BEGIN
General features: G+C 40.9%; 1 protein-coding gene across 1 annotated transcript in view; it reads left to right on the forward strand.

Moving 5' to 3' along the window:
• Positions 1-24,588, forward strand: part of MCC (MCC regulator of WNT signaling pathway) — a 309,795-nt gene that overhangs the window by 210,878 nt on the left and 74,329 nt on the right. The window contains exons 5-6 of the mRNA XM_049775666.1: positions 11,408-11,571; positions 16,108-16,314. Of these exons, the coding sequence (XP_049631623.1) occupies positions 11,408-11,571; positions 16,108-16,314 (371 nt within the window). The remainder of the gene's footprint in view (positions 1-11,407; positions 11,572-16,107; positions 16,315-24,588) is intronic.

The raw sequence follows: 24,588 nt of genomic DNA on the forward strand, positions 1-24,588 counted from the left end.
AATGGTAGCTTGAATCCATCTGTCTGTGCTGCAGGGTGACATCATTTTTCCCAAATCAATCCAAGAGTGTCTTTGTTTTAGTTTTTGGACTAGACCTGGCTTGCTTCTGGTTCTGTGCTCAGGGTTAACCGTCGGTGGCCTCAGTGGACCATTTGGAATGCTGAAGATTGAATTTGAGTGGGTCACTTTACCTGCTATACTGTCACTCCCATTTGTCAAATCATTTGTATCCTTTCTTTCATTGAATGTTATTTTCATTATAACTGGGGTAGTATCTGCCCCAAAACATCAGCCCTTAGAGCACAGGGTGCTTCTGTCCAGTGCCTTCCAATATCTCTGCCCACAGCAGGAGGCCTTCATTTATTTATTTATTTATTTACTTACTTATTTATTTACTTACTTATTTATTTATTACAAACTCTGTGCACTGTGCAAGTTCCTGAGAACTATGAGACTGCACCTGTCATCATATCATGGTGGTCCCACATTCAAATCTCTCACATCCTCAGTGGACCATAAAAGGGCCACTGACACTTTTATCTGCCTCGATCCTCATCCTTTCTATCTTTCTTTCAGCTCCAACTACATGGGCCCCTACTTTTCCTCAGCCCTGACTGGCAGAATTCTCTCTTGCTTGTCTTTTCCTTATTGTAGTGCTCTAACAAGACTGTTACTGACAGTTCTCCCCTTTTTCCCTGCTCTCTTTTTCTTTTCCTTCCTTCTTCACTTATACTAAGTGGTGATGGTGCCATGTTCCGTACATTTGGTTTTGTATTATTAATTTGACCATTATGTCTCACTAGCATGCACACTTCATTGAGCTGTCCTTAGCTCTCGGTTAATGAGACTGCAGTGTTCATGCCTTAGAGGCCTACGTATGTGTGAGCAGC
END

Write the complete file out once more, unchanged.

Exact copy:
General features: G+C 40.9%; 1 protein-coding gene across 1 annotated transcript in view; it reads left to right on the forward strand.

Moving 5' to 3' along the window:
• Positions 1-24,588, forward strand: part of MCC (MCC regulator of WNT signaling pathway) — a 309,795-nt gene that overhangs the window by 210,878 nt on the left and 74,329 nt on the right. The window contains exons 5-6 of the mRNA XM_049775666.1: positions 11,408-11,571; positions 16,108-16,314. Of these exons, the coding sequence (XP_049631623.1) occupies positions 11,408-11,571; positions 16,108-16,314 (371 nt within the window). The remainder of the gene's footprint in view (positions 1-11,407; positions 11,572-16,107; positions 16,315-24,588) is intronic.

The raw sequence follows: 24,588 nt of genomic DNA on the forward strand, positions 1-24,588 counted from the left end.
AATGGTAGCTTGAATCCATCTGTCTGTGCTGCAGGGTGACATCATTTTTCCCAAATCAATCCAAGAGTGTCTTTGTTTTAGTTTTTGGACTAGACCTGGCTTGCTTCTGGTTCTGTGCTCAGGGTTAACCGTCGGTGGCCTCAGTGGACCATTTGGAATGCTGAAGATTGAATTTGAGTGGGTCACTTTACCTGCTATACTGTCACTCCCATTTGTCAAATCATTTGTATCCTTTCTTTCATTGAATGTTATTTTCATTATAACTGGGGTAGTATCTGCCCCAAAACATCAGCCCTTAGAGCACAGGGTGCTTCTGTCCAGTGCCTTCCAATATCTCTGCCCACAGCAGGAGGCCTTCATTTATTTATTTATTTATTTACTTACTTATTTATTTACTTACTTATTTATTTATTACAAACTCTGTGCACTGTGCAAGTTCCTGAGAACTATGAGACTGCACCTGTCATCATATCATGGTGGTCCCACATTCAAATCTCTCACATCCTCAGTGGACCATAAAAGGGCCACTGACACTTTTATCTGCCTCGATCCTCATCCTTTCTATCTTTCTTTCAGCTCCAACTACATGGGCCCCTACTTTTCCTCAGCCCTGACTGGCAGAATTCTCTCTTGCTTGTCTTTTCCTTATTGTAGTGCTCTAACAAGACTGTTACTGACAGTTCTCCCCTTTTTCCCTGCTCTCTTTTTCTTTTCCTTCCTTCTTCACTTATACTAAGTGGTGATGGTGCCATGTTCCGTACATTTGGTTTTGTATTATTAATTTGACCATTATGTCTCACTAGCATGCACACTTCATTGAGCTGTCCTTAGCTCTCGGTTAATGAGACTGCAGTGTTCATGCCTTAGAGGCCTACGTATGTGTGAGCAGC